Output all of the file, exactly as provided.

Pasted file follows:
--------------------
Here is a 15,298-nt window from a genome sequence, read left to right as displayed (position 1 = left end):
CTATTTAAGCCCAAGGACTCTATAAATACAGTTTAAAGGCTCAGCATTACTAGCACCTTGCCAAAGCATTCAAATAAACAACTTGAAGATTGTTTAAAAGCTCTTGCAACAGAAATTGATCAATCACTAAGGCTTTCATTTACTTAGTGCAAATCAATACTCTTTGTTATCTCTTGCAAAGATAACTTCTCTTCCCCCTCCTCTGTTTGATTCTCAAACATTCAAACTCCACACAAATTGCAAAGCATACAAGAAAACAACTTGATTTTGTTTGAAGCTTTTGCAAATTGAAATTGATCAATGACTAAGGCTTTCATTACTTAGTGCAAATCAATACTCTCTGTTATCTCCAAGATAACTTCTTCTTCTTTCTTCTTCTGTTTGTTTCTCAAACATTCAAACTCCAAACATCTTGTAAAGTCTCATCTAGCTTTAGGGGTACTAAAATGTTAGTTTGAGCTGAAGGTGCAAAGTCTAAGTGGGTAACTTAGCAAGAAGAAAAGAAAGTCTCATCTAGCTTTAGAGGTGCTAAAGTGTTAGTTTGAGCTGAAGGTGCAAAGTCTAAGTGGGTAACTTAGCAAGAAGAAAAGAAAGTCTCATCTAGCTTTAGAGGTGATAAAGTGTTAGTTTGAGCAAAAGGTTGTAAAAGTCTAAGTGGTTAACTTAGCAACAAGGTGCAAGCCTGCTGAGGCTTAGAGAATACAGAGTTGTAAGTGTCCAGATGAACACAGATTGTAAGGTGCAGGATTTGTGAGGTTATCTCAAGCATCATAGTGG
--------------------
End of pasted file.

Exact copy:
Here is a 15,298-nt window from a genome sequence, read left to right as displayed (position 1 = left end):
CTATTTAAGCCCAAGGACTCTATAAATACAGTTTAAAGGCTCAGCATTACTAGCACCTTGCCAAAGCATTCAAATAAACAACTTGAAGATTGTTTAAAAGCTCTTGCAACAGAAATTGATCAATCACTAAGGCTTTCATTTACTTAGTGCAAATCAATACTCTTTGTTATCTCTTGCAAAGATAACTTCTCTTCCCCCTCCTCTGTTTGATTCTCAAACATTCAAACTCCACACAAATTGCAAAGCATACAAGAAAACAACTTGATTTTGTTTGAAGCTTTTGCAAATTGAAATTGATCAATGACTAAGGCTTTCATTACTTAGTGCAAATCAATACTCTCTGTTATCTCCAAGATAACTTCTTCTTCTTTCTTCTTCTGTTTGTTTCTCAAACATTCAAACTCCAAACATCTTGTAAAGTCTCATCTAGCTTTAGGGGTACTAAAATGTTAGTTTGAGCTGAAGGTGCAAAGTCTAAGTGGGTAACTTAGCAAGAAGAAAAGAAAGTCTCATCTAGCTTTAGAGGTGCTAAAGTGTTAGTTTGAGCTGAAGGTGCAAAGTCTAAGTGGGTAACTTAGCAAGAAGAAAAGAAAGTCTCATCTAGCTTTAGAGGTGATAAAGTGTTAGTTTGAGCAAAAGGTTGTAAAAGTCTAAGTGGTTAACTTAGCAACAAGGTGCAAGCCTGCTGAGGCTTAGAGAATACAGAGTTGTAAGTGTCCAGATGAACACAGATTGTAAGGTGCAGGATTTGTGAGGTTATCTCAAGCATCATAGTGG